Herlonginc's answer stated that it is not the contractor's job to pay for materials and labor to do the job. I say baloney - a reputable, established contractor has the funds (or a business operations line of credit) to "carry" the job between interim or partial payments, each of which should be keyed to completion of distinct easily measured mileposts in the job, and for a homeowner I would say should be in not more than 20% increments for jobs exceeding a week or so. For shorter jobs, then an initial payment, 50% completion, and completion would be normal. His cost of carry funds is part of his cost of doing business, and is figured as part of his overhead.Bear in mind when he is buying materials and paying labor, his materials he typically pays for on a 10-30 day invoice, and his labor typically a week or two after they work, so he is not really "fronting" that much money if you are giving him weekly or biweekly interim payments, on a typical residential job.

If he does not have the funds to buy materials (excepting possibly deposit on special-order or luxury items, which still typically are 10-30 day invoiceable to him) and hire personnel then he is a fly-by-night operation, and he should not be bidding that size job. You should never (other than MAYBE an earnest deposit of not more than the LESSER of 10% or $5000) let the payments get ahead of the approved/inspected work progress - typically payment should be 10-20% BEHIND the progress, with at least 10% retained at the effective end of work until final inspections and completion of the final "punchlist".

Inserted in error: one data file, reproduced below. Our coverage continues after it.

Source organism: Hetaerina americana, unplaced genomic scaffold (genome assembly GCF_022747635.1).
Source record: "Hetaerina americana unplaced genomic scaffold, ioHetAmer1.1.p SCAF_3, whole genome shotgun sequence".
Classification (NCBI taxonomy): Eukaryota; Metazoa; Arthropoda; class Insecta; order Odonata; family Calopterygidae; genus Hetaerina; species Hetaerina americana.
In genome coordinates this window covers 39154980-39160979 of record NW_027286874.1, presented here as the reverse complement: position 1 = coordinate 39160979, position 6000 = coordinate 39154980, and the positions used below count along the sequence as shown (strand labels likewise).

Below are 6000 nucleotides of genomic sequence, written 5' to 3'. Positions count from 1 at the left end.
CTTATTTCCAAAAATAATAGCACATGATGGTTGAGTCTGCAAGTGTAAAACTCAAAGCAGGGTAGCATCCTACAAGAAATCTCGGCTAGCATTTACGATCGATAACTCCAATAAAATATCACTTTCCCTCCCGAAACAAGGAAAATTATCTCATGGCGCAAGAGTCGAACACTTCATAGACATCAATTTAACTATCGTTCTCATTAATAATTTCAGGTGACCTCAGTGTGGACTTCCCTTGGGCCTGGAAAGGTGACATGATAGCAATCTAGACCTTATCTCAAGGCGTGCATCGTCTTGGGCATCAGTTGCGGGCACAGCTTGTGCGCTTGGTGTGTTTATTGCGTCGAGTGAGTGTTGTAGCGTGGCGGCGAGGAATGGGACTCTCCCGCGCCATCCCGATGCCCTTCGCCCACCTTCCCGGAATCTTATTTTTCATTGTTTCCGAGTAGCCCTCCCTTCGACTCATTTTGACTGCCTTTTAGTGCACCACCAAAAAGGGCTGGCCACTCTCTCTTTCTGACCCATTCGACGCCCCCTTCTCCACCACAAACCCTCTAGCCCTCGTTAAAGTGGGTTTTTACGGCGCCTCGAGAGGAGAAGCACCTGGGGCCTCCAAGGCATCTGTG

That promotes rapid continuation of the work, discourages the all-too common nightmare of contractors taking on more work than they can handle so they leave your job for weeks or months to go work on someone else's job (frequently to start that someone else's new job so he can get the job), and does not leave you out a tremendous amount of cash if he does not finish and you have to hire another contractor to finish the job. Remember, if you have to hire a new contractor to finish the job, he will charge you a lot more than the original bid to finish someone else's unfinished mess.

This may seem cynical, but having started in the construction business about 50 years ago and seeing the shenanigans that a lot of contractors pull you cannot be too safe. You have to remember contractors are like any other people - I would say maybe 10% are outright crooks, another 25% or so will pull a fast one or overcharge if the opportunity presents itself, maybe 30% will do the work but not any better than they are forced to, about 25% are good conscientious reputable workmen, and the last 10% or so are really spectacular - conscientious, fair, and efficient craftsmen. This top 35% are the only ones you should have bidding in the first place. Therefore, only get bids from long-term reputable firms (so you shake out the marginal short-timers with less experience and also generally less ability to finish the job on budget and schedule), only those that have good RECENT references, and preferably with excellent word-of-mouth recommendation from people you know and trust. That way, you are starting right off with the cream of the crop, so hopefully whichever one bids low should be a good choice.